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Stored-Value Cards: A Good Alternative to Traditional Plastic?

Still confused about the best way to pay your expenses and get cash while you’re traveling? Although conventional credit and debit cards get the most attention, they’re not your only options. You can also use stored value cards both for cash access and to make purchases.

You probably know how stored-value cards work. You initially load the card with whatever value you think you need, then use up that value while you travel. Most currency cards are branded either MasterCard or Visa, so you can use one as either a debit (ATM) card for cash or a credit card for purchases. And you can replenish the stored value, usually online, by additional transfers from your bank account. Card suppliers tout several security advantages:

  • You never have more at risk than what you’ve loaded onto the card, so no thief can drain your bank account or run up a huge credit bill.
  • You can get one for a traveling teenager without worry that he/she will spend you into the poorhouse.
  • You are safe from identity theft; the card is not linked to any personal information.
  • You can get one regardless of your credit history.

{{{SmarterBuddy|align=left}}}Stored-value cards have been around for a long time. In general, beyond security features, I see no real advantages over conventional plastic—other than for people who don’t have conventional plastic. However, two cards warrant additional attention.

Domestic travel. If you aren’t active in online buying, you may not be familiar with PayPal, but it’s an excellent option for domestic travel. PayPal assesses no fee for cash withdrawals in U.S. dollars from any domestic ATM, so if you need travel cash, the only fee you pay is whatever the ATM owner charges. You first establish an account with PayPal, transfer some funds into that account, and then apply for a debit card that draws on those funds. You can replenish your balance online, if necessary. The PayPal debit card is also branded MasterCard, so you can use it for credit transactions as well, but there’s no special advantage over other credit cards. And, in general, you can’t use PayPal or any stored-value card to rent a car.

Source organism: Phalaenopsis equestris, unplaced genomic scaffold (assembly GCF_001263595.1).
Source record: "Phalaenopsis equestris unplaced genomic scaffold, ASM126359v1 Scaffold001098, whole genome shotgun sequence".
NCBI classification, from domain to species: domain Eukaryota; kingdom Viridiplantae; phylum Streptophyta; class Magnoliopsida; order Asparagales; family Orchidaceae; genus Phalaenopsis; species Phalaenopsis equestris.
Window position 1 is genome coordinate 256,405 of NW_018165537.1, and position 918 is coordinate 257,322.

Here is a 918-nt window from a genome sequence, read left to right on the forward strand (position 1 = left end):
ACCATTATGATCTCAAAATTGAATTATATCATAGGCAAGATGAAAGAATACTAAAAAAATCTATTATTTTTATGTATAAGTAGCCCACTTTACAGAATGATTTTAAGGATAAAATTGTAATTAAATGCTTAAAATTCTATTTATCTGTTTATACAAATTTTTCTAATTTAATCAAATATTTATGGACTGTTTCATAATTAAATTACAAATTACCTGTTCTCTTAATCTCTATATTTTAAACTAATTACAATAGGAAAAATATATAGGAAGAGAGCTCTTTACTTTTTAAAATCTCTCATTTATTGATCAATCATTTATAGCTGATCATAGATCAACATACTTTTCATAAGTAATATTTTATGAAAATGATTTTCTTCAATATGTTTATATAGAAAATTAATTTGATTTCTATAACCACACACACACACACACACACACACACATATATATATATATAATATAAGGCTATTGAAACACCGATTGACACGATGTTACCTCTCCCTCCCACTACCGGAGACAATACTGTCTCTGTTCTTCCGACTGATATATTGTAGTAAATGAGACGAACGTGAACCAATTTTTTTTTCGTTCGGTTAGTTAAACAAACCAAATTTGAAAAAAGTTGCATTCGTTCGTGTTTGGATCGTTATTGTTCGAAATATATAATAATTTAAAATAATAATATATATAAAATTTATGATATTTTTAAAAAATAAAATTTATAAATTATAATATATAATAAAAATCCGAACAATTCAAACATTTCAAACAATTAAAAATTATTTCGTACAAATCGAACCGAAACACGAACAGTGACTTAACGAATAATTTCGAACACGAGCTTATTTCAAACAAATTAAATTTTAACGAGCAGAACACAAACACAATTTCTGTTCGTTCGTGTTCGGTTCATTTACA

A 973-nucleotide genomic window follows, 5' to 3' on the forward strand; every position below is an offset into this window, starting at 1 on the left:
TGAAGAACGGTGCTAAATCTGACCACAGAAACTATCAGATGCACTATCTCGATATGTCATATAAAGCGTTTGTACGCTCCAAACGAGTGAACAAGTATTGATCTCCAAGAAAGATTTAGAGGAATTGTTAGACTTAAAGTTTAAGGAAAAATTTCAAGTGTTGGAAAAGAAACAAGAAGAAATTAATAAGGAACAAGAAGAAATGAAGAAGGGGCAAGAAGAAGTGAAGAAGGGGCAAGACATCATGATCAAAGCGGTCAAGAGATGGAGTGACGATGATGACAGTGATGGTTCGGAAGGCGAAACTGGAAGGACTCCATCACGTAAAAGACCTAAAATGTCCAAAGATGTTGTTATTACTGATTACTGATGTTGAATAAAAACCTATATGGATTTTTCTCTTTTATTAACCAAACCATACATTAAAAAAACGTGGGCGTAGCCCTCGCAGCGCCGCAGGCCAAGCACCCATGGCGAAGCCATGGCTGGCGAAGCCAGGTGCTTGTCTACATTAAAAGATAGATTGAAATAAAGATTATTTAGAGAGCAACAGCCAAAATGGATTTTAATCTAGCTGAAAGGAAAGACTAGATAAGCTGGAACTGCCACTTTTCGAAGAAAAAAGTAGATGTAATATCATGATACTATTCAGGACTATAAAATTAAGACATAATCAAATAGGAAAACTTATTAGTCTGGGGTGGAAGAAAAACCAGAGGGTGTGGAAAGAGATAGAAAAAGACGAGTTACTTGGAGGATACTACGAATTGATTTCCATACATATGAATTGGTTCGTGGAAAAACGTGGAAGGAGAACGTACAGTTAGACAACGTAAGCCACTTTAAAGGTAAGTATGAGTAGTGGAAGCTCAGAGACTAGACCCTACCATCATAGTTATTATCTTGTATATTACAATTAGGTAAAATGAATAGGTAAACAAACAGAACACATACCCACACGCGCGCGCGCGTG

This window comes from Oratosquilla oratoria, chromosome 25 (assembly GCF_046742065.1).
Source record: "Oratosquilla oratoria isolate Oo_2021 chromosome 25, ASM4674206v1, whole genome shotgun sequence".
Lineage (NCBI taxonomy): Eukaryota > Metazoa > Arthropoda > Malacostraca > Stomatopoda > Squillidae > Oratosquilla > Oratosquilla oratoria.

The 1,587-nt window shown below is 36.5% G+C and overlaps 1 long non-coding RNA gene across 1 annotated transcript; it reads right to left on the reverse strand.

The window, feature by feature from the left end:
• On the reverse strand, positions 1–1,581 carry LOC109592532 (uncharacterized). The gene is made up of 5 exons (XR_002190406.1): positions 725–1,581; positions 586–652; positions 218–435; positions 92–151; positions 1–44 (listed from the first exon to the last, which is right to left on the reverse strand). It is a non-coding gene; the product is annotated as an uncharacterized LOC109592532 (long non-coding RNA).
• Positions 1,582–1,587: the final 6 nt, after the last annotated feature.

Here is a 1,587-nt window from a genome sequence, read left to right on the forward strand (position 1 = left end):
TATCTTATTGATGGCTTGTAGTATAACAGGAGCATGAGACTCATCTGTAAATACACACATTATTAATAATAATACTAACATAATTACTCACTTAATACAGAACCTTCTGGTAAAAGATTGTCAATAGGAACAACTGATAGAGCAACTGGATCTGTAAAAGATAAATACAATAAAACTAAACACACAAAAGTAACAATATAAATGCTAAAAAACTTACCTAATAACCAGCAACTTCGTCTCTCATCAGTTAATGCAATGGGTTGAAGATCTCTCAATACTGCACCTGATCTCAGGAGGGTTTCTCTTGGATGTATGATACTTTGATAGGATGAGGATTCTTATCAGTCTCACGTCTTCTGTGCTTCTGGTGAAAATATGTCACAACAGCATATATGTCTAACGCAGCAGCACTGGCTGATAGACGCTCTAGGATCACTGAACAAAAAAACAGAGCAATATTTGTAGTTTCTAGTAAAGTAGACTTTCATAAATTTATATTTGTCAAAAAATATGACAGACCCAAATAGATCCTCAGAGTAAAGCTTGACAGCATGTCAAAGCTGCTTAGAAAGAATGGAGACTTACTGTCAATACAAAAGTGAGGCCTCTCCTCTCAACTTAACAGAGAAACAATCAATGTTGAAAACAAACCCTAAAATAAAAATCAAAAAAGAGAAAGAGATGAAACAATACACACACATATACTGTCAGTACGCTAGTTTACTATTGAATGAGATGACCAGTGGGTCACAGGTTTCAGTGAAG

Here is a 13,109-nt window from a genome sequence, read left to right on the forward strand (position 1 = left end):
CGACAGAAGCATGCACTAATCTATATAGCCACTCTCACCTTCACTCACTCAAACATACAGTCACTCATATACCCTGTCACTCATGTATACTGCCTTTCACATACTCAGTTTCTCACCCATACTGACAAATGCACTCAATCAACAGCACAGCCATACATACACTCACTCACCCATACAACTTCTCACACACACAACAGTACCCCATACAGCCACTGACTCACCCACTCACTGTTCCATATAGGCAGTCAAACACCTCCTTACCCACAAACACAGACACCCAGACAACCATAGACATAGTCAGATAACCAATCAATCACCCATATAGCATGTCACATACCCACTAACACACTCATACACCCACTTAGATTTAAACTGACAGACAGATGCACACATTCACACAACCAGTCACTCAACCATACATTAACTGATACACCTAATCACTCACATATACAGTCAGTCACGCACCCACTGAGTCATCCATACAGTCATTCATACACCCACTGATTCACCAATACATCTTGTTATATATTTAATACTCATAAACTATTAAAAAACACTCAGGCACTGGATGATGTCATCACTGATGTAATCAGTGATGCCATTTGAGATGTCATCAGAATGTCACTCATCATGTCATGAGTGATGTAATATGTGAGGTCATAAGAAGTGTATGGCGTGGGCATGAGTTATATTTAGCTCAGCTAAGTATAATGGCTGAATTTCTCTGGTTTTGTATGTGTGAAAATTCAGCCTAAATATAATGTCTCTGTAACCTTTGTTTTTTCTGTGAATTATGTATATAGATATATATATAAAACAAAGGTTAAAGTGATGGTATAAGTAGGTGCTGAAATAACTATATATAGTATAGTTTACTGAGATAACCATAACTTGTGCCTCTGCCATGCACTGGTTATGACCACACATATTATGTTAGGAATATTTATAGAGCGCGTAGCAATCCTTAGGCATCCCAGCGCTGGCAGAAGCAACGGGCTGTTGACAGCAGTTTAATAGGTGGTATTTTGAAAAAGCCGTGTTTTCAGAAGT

Lots of other banks issue stored-value cards. Every time I’ve looked, the combination of buy-in fees, monthly fees, and replenishment fees makes them all relatively unattractive.

International travel. You can also use a PayPal card outside the United States, but the deal isn’t as good as it is for domestic travel. For cash withdrawals in foreign currencies, PayPal assesses a two-and-a-half percent currency conversion fee plus a $1 ATM fee. Quite a few U.S. banks’ debit cards offer better deals than that. When you use a PayPal debit card for a MasterCard purchase, PayPal assesses a fee of three-and-a-half percent, again not as good as the exchange fee most banks assess and considerably more than the one percent or less you can get with some conventional credit cards.

How about a stored-value card that is already in a foreign currency? The “Cash Passport” card from Travelex, issued in pounds or euros, entails no conversion fees at all when you use it. The catch, however—and it’s a big one—is the really bad exchange rate Travelex assesses when you buy the card. As I’m writing this, Travelex charges $1,380 for a card stored with 1,000 euros, compared with a wholesale rate of $1,251. The difference amounts to a whopping 10 percent exchange loss—at least double the loss you’d face with just about any form of conventional plastic, and even worse than exchanging currency or travelers checks.

The conclusions seem fairly straightforward:

  • PayPal is a good bet for domestic travel.
  • Neither PayPal nor Cash Passport is a good deal for international travel. Unless you place a high value on the security features, I can’t see any reason why you’d want to go with either—you have plenty of conventional plastic options that are a lot better.

Your Turn

Do you use stored-value cards when you travel? What other ways do you carry money? Share your thoughts and advice by submitting a comment below!

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